23 October 2010


The first year teaching BritLit is ROUGH. Nothing is written "in English" for the first half of the year, and the pop references to Beowulf, Chaucer, Shakespeare are so culturally pervasive that it is hard to convince students that they are actually reading the original references. (If I was really good, I'd use this to teach allusion.) Today I was thinking about one of my colleagues teaching her first year of BritLit and realizing that if she doesn't get through Macbeth by Christmas, she'll never get to  the 20th century by 4th quarter. How do I know this? Because it took me three years to get to the 20th century in BritLit.  I  myself am mired in Canterbury right now and am looking longingly at the unit on Shakespeare, if only to get myself out of the quicksand that Chaucer can be with a class who is resolute in their hatred of all things medieval.
Some years I feel like Victor Frankenstein, trying to invent a way to stave off the pain and anguish all human beings suffer.  Of course, Victor's misunderstanding of human nature was the real problem  in his sad story: we are not human if we don't hurt.  But it's not my job to teach that, is it?
It's all good, though, cause the pressure of the kids saying  "really, Ms. Healey?"  is when the good ideas come. What if I skipped the Prologue next year and just read the Wife of Bath's Tale with them? She's funny and likeable, and she's got a good story. Then my love of all things Arthurian and chivalric would be satisfied for once, and they would still learn about the Middle Ages and start spouting what they already knew from movies. AND they'll remember the name of the Father of English Poetry, and I could probably talk about the Green Man for once.  And we could build a wiki about medieval coolness instead of the Black Death (though I do love a good plague now and then).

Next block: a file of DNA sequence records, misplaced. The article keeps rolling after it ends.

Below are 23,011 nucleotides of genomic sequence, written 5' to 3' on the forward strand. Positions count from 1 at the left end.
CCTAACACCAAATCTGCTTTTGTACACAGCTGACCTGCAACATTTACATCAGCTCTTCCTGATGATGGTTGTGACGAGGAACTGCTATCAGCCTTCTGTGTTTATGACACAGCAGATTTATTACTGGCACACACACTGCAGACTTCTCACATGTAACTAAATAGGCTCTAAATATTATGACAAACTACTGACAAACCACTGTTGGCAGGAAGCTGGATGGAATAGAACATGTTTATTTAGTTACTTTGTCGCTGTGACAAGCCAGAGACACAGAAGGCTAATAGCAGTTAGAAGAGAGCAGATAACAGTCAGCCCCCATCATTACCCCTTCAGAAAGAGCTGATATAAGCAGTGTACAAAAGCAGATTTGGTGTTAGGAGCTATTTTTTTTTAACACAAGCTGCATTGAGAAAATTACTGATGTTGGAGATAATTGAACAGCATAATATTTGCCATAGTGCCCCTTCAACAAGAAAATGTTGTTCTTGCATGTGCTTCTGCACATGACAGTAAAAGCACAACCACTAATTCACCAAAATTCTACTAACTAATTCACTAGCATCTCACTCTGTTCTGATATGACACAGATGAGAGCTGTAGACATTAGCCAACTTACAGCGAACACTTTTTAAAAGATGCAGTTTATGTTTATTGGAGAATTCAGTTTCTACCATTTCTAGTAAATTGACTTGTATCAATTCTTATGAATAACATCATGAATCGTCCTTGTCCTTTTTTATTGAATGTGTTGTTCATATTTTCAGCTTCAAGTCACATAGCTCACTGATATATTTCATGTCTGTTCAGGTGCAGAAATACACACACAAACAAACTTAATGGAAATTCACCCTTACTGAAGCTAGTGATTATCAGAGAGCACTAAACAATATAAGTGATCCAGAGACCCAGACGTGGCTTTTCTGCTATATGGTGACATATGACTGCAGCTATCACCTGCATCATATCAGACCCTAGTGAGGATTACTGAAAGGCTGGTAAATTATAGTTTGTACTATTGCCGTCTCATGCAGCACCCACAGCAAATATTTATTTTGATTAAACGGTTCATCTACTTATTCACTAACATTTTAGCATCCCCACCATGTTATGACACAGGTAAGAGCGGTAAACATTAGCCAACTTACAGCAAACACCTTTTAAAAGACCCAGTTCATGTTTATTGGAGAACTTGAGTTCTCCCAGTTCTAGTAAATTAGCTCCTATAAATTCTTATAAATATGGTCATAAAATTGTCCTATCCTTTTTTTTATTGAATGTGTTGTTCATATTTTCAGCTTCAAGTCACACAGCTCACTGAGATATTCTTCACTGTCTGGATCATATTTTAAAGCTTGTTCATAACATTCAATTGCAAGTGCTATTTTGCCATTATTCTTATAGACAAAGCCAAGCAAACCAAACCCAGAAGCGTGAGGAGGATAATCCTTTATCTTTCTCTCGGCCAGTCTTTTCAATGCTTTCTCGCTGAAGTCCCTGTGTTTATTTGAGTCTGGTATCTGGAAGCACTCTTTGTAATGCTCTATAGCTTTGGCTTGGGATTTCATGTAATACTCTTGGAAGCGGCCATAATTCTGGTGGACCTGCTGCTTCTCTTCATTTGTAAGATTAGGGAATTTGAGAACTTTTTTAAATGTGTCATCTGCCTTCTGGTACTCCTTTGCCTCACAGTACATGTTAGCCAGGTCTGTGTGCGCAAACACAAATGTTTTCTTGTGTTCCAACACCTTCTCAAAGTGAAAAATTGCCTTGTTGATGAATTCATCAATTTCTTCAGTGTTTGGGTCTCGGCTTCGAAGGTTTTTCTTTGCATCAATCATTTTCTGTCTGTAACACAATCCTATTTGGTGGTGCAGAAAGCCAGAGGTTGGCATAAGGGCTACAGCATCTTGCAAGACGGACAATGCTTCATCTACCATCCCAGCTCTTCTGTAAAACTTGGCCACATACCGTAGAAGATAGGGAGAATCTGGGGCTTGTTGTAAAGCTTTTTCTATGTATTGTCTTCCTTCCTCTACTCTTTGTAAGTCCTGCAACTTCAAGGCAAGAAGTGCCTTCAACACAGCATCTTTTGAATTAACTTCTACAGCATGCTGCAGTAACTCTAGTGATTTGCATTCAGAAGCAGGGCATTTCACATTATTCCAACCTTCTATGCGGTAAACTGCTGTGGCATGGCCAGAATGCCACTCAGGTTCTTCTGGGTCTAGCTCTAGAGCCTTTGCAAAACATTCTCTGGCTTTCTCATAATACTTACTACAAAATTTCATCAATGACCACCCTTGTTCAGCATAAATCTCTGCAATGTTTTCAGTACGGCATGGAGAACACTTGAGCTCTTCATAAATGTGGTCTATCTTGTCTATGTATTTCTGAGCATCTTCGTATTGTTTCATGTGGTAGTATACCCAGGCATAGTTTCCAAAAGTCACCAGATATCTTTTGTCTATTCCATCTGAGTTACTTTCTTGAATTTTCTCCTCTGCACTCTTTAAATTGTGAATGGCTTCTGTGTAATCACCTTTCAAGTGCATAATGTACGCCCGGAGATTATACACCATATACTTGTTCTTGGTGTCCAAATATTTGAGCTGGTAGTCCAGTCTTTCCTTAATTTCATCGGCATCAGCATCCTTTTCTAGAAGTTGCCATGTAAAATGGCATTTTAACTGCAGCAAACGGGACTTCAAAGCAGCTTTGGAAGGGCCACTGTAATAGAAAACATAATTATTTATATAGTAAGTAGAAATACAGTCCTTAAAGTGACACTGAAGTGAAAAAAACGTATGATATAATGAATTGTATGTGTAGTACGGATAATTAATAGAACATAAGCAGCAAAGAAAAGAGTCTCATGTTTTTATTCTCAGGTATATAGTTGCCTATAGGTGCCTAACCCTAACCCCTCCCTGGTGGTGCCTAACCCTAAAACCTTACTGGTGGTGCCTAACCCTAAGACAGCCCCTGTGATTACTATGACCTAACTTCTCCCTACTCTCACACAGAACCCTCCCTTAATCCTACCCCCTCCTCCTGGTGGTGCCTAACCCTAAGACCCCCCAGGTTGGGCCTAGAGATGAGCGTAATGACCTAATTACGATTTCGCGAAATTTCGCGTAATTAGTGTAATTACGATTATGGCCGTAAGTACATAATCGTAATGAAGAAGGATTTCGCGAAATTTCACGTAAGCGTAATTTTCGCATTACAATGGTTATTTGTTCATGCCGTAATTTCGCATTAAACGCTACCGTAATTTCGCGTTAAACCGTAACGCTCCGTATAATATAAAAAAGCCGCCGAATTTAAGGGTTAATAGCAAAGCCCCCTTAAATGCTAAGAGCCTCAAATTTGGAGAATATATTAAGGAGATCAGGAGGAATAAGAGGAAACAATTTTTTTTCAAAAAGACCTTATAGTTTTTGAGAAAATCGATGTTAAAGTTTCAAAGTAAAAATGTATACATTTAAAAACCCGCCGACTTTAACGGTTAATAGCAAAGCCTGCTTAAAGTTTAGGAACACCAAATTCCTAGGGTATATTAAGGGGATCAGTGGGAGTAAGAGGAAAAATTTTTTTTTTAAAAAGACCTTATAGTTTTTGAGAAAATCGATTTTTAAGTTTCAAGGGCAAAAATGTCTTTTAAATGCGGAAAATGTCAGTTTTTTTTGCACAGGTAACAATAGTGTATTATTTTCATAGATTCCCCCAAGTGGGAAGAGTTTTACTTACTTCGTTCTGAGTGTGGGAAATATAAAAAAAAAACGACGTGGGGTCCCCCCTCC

But of course, that still does not solve the 20th century. Last year, we did Literature Circles for short fiction (Conrad, Joyce, Mansfield, Greene, etc). It was successful--but they agreed as a group that no one should ever have to read The Rocking Horse Winner again. I agreed--I had forgotten how odd and creepy it was. I love DH Lawrence, but there has to be a better example. So what to read instead?  Does it have to be him? (I miss teaching Greene's The Tenth Man, which is out of print. Love it, too long anyway) And why I am always researching the same problems over and over again? I'm not the one suffering through BritLit for the first time, remember?
Because I forget my greatest resource--my kids.  I happen to teach some of the students who panned Rocking Horse Winner last year in my senior World Lit classes. Time for extra credit second quarter, people. Research contemporary British short fiction, already judged worthy by history, and find me a new story for the juniors.  Write me an argument for the story you choose. Hey, maybe they could work in Lit circles again to handle this job for me. BWWWAAAHHHH! Dr. Frankenstein finally gets it right.

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